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Classic Indian Dishes - Starters

By: Elizabeth Hinds - Updated: 7 Oct 2012 | comments*Discuss
 
Classic Indian Starters Indian

We’ve gathered together the recipes for some of our favourite Indian starters. While these will give you a base from which to work don’t forget you can adjust the spices and ingredients to suit your own tastes.

Samosas

  • 8 oz plain flour
  • 2 teaspoons salt
  • 2 tablespoons vegetable oil
  • 80 ml warm water
Sieve the flour and salt into a bowl. Make a well in the centre and add the oil and some of the water. Using your hands, draw the mixture in and combine it to make a firm dough, adding more water as necessary. Turn out onto a floured surface and knead until smooth. Cover in clingfilm and set aside for 30 minutes.

Filling

  • ½ lb minced lamb
  • 1 teaspoon cumin seeds
  • 2 cardamon pods
  • 1 onion, finely chopped
  • 2 tablespoons oil
  • 1 clove garlic, finely chopped
  • 2 teaspoons grated ginger
  • 1 tablespoon garam masala curry powder
  • Salt and pepper to taste
Brown the lamb mince. Pour away excess fat. Set aside. Heat the oil in a frying pan and toss the cumin and cardamom in it for 1 minute. Add the onion and cook until soft and translucent. Add the garlic and ginger and fry for another 2-3 minutes. Add the garam masala and stir well. Continue frying for another 3 minutes. Season with salt and pepper. Allow to cool.

Vegetarian Filling

  • 2 potatoes
  • ½ cup peas
  • 2 tablespoons oil
  • 1 teaspoon cumin seeds
  • ½ teaspoon mustard seeds
  • 1 onion, finely chopped
  • 1 clove garlic, finely chopped
  • 1 teaspoon grated ginger
  • 1 tablespoon garam masala curry powder
  • 2 tablespoons coriander, chopped
  • Salt and pepper to taste
Peel and boil or microwave the potatoes until just cooked. Dice. Heat the oil in a frying pan. Add the cumin and mustard seeds and toss around for about 1 minute. Add the onion and cook until soft and translucent. Add the garlic, ginger and curry powder. Stir well and fry for 1 minute. Add the potatoes and continue to fry for another 2 minutes. Add the chopped coriander and salt and pepper to taste. Allow to cool.

To Bring it All Together

Divide the dough into 12 pieces. Taking each piece in turn, with your hand, roll it into a ball and then flatten it out to make a circle of 5” diameter. Cut in half.Brush the edges with water and make a cone shape. Place some filling inside - don't overfill - then fold over the remaining edge and seal it by pressing gently.

Deep fry the samosas a few at a time in hot oil until golden and crisp. Drain on kitchen towel.

  • You can oven-bake, on a lightly greased baking tray, at 200oC, gas mark 6, for about 20 minutes. Samosas cooked in the oven won’t be as crispy as deep-fried ones though.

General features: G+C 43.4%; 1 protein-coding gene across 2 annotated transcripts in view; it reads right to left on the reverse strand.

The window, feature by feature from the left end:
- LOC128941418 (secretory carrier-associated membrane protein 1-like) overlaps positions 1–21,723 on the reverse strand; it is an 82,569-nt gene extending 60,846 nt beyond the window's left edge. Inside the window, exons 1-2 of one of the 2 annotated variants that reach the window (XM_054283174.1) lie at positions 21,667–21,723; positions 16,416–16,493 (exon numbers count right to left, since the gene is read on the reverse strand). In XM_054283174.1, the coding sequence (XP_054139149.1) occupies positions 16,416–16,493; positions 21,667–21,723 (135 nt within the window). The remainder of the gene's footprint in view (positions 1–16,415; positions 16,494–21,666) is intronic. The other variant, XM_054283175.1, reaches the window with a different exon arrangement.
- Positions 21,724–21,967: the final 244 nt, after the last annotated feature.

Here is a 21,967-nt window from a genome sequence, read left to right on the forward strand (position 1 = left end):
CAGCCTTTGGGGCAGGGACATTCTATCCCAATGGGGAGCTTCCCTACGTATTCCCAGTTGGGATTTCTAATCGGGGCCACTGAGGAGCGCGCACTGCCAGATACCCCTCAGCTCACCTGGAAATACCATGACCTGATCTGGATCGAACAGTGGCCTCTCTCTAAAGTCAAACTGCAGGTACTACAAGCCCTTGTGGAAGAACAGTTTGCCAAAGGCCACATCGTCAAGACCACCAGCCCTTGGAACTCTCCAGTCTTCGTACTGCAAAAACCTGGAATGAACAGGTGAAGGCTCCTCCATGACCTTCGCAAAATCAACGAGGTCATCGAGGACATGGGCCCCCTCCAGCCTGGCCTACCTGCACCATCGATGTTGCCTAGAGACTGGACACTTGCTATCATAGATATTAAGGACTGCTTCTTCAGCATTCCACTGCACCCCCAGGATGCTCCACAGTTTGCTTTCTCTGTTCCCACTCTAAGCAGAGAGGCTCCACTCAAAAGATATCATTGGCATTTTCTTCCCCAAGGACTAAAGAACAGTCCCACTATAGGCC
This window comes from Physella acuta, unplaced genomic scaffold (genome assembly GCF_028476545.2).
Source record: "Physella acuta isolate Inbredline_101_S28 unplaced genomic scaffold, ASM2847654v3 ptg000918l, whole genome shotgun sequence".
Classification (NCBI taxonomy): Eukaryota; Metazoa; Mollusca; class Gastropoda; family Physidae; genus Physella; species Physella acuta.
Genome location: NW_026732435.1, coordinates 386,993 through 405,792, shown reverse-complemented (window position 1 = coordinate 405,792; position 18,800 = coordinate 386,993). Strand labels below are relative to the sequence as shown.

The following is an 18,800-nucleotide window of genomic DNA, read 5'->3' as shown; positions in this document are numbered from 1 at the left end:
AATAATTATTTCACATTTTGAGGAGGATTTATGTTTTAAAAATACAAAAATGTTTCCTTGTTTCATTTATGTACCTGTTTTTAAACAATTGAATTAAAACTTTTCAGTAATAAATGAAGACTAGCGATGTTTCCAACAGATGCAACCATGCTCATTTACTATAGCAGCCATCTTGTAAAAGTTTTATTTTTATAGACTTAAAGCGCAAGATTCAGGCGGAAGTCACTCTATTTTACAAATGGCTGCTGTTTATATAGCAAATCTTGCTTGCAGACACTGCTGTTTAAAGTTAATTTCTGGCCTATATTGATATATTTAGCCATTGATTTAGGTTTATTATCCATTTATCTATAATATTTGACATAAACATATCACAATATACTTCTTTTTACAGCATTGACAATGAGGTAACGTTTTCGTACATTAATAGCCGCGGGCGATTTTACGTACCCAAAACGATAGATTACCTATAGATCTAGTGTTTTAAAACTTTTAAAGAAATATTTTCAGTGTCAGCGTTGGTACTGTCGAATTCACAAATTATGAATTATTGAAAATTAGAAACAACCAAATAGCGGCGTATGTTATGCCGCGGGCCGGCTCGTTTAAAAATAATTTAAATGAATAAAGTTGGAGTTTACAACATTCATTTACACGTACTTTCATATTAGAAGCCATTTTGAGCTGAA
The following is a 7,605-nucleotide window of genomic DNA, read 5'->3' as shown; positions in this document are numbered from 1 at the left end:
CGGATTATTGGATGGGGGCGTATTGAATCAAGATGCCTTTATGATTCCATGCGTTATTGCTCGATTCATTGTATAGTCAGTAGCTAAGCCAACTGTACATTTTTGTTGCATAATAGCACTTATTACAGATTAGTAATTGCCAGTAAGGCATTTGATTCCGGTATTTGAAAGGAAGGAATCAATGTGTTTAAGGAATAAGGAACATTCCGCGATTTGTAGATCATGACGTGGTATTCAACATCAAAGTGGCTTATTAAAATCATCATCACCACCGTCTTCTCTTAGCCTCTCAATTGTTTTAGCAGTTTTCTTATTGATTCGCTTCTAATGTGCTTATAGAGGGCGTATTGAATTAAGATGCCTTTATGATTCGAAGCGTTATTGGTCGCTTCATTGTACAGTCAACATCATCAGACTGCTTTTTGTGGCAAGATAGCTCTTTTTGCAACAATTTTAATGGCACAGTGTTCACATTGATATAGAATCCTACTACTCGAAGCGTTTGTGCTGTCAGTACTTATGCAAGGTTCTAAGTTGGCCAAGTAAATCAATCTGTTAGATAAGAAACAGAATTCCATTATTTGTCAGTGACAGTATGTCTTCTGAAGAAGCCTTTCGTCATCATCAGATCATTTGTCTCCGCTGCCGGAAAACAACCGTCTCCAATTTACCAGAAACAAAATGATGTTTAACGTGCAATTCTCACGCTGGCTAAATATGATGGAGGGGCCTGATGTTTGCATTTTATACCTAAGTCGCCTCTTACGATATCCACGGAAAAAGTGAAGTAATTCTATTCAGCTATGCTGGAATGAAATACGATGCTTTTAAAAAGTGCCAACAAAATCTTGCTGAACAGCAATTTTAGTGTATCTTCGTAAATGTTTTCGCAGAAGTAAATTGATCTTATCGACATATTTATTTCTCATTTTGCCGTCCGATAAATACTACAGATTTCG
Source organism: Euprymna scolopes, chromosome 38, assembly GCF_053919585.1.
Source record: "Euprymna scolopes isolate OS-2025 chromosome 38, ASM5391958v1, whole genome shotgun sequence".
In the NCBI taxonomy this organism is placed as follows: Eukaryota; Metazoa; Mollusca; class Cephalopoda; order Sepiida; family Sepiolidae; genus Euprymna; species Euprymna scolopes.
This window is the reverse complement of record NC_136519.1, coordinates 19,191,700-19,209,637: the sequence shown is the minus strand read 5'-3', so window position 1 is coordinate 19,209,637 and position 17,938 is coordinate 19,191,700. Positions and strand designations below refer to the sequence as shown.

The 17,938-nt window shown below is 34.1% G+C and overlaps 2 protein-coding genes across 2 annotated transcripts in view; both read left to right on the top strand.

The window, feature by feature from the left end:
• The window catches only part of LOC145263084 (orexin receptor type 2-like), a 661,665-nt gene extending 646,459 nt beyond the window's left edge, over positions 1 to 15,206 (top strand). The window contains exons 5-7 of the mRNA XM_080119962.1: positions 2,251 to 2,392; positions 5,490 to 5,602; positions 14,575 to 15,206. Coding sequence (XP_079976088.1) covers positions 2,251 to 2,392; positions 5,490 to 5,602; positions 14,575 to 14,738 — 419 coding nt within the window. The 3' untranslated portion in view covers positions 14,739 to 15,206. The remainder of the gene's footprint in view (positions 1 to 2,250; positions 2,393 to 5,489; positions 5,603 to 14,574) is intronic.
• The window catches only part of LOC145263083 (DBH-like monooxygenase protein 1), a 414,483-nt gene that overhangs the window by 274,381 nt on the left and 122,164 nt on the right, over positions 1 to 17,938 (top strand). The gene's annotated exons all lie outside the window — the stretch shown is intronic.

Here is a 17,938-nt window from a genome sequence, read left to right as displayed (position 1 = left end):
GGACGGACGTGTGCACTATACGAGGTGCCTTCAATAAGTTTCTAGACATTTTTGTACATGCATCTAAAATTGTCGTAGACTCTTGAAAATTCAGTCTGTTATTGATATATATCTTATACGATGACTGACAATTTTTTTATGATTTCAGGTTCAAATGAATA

• Alternatively use ready-made filo pastry for deep-fried samosas or puff pastry for oven-baked.
  • Try serving with mint or tomato chutney.

Onion Bhaji

  • 2 large onions, finely chopped
  • 4 tablespoons plain flour
  • 1 teaspoon paprika
  • 1 teaspoon ground coriander
  • 1 teaspoon ground cumin
  • 1 teaspoon turmeric
  • 1 teaspoon garlic salt
  • 2 tablespoons milk
  • 2 eggs, beaten
  • Oil for frying
Fry the onions until slightly softened. Sieve the flour and spices into a bowl. Make a batter by adding the eggs, milk and a little water to give you a smooth but slightly runny mixture. Add the onion and stir well.

Heat some oil in a wok or deep fryer and drop in spoonfuls of the batter. Fry until crisp and golden. Drain on kitchen towel.Serve with a selection of chutneys.

In Indian restaurants you’ll see a number of dishes called ‘Chaat’. It literally means ‘lick’ and it can refer to a spice blend or to a salad that uses that spice blend. You can buy chaat masala from Asian groceries or you can make your own.

Chaat Masala

  • 2 tablespoons amchoor (dried mango powder – available from Asian groceries)
  • 1 teaspoon ground cumin
  • 1 teaspoon ground black salt (available from Asian groceries – if you can’t find it, don’t try to find a substitute, just leave it out)
  • 1 teaspoon ground coriander
  • ½ teaspoon salt
  • ½ teaspoon black pepper
  • ¼ teaspoon cayenne pepper
Mix all the spices together using a mortar and pestle if necessary to get rid of any lumps. Store in an air-tight container.

Alu Chaat

  • 3 potatoes
  • 1 teaspoon chaat masala
  • 1 teaspoon ground cumin
  • ½ teaspoon chilli powder
  • Tamarind chutney
  • Mint chutney
  • Oil for frying
Peel and chop the potatoes into bite-sized pieces. Heat oil in a wok or deep fryer and fry the potatoes until golden and cooked through. Drain on kitchen towel.

Put the potatoes in a bowl with the spices and mix well. Add the chutneys to taste and serve garnished with chopped coriander.

Chana Chaat

  • 2 cups tinned chickpeas, drained
  • 1 cup paneer (available from Asian grocers, large supermarkets and delicatessens)
  • 1 cucumber
  • 1 onion
  • 2 tablespoons tomato ketchup
  • 1 teaspoon chaat masala
  • 2 teaspoons coriander leaves, chopped
Cut the paneer into cubes. Peel the cucumber and dice. Peel and chop the onion. Mix the chickpeas, paneer, cucumber, onion with the tomato ketchup and chaat masala. Serve garnished with chopped coriander.

Lamb Kebab

  • 1 lb lamb (use boned shoulder or neck fillet)

Paste

  • 1 teaspoon cumin
  • 1 teaspoon chilli powder
  • ½ teaspoon lemon juice
  • 1½ teaspoon ground coriander
  • ½ teaspoon pepper
  • ½ teaspoon ground ginger
  • 1 clove garlic, finely chopped
  • Salt to taste
Make the paste by mixing all the ingredients together. Cut the lamb into small cubes and cover with the paste. Leave to marinate for several hours.Thread the lamb on skewers and brush with oil. Cook under a medium grill until done, turning occasionally.

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